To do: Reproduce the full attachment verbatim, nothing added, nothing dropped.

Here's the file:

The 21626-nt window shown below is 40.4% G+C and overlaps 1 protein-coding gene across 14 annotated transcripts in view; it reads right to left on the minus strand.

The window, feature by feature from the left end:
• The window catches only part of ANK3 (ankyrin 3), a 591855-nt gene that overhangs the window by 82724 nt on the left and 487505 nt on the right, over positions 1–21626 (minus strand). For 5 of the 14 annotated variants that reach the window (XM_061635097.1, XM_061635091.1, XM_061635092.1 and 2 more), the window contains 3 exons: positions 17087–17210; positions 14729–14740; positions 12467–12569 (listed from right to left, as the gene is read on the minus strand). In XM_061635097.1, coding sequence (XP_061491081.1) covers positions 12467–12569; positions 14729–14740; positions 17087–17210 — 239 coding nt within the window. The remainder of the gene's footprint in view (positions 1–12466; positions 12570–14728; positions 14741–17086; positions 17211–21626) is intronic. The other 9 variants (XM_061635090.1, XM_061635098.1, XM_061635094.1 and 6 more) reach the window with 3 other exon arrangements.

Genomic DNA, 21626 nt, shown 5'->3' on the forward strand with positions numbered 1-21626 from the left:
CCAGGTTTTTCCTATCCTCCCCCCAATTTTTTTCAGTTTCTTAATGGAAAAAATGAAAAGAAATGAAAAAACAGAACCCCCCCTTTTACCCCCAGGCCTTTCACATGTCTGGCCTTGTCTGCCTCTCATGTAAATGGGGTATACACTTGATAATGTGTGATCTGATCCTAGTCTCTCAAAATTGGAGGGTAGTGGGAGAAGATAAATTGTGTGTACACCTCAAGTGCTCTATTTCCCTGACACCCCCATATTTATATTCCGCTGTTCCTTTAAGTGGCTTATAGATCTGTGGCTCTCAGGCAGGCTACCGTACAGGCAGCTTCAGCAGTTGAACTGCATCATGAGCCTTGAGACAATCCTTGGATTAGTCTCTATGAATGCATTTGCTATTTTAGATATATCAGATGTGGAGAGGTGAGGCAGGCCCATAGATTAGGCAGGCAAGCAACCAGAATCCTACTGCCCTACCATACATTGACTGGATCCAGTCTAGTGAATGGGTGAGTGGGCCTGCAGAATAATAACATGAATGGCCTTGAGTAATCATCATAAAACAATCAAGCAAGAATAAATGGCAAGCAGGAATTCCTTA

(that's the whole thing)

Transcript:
The 21626-nt window shown below is 40.4% G+C and overlaps 1 protein-coding gene across 14 annotated transcripts in view; it reads right to left on the minus strand.

The window, feature by feature from the left end:
• The window catches only part of ANK3 (ankyrin 3), a 591855-nt gene that overhangs the window by 82724 nt on the left and 487505 nt on the right, over positions 1–21626 (minus strand). For 5 of the 14 annotated variants that reach the window (XM_061635097.1, XM_061635091.1, XM_061635092.1 and 2 more), the window contains 3 exons: positions 17087–17210; positions 14729–14740; positions 12467–12569 (listed from right to left, as the gene is read on the minus strand). In XM_061635097.1, coding sequence (XP_061491081.1) covers positions 12467–12569; positions 14729–14740; positions 17087–17210 — 239 coding nt within the window. The remainder of the gene's footprint in view (positions 1–12466; positions 12570–14728; positions 14741–17086; positions 17211–21626) is intronic. The other 9 variants (XM_061635090.1, XM_061635098.1, XM_061635094.1 and 6 more) reach the window with 3 other exon arrangements.

Genomic DNA, 21626 nt, shown 5'->3' on the forward strand with positions numbered 1-21626 from the left:
CCAGGTTTTTCCTATCCTCCCCCCAATTTTTTTCAGTTTCTTAATGGAAAAAATGAAAAGAAATGAAAAAACAGAACCCCCCCTTTTACCCCCAGGCCTTTCACATGTCTGGCCTTGTCTGCCTCTCATGTAAATGGGGTATACACTTGATAATGTGTGATCTGATCCTAGTCTCTCAAAATTGGAGGGTAGTGGGAGAAGATAAATTGTGTGTACACCTCAAGTGCTCTATTTCCCTGACACCCCCATATTTATATTCCGCTGTTCCTTTAAGTGGCTTATAGATCTGTGGCTCTCAGGCAGGCTACCGTACAGGCAGCTTCAGCAGTTGAACTGCATCATGAGCCTTGAGACAATCCTTGGATTAGTCTCTATGAATGCATTTGCTATTTTAGATATATCAGATGTGGAGAGGTGAGGCAGGCCCATAGATTAGGCAGGCAAGCAACCAGAATCCTACTGCCCTACCATACATTGACTGGATCCAGTCTAGTGAATGGGTGAGTGGGCCTGCAGAATAATAACATGAATGGCCTTGAGTAATCATCATAAAACAATCAAGCAAGAATAAATGGCAAGCAGGAATTCCTTA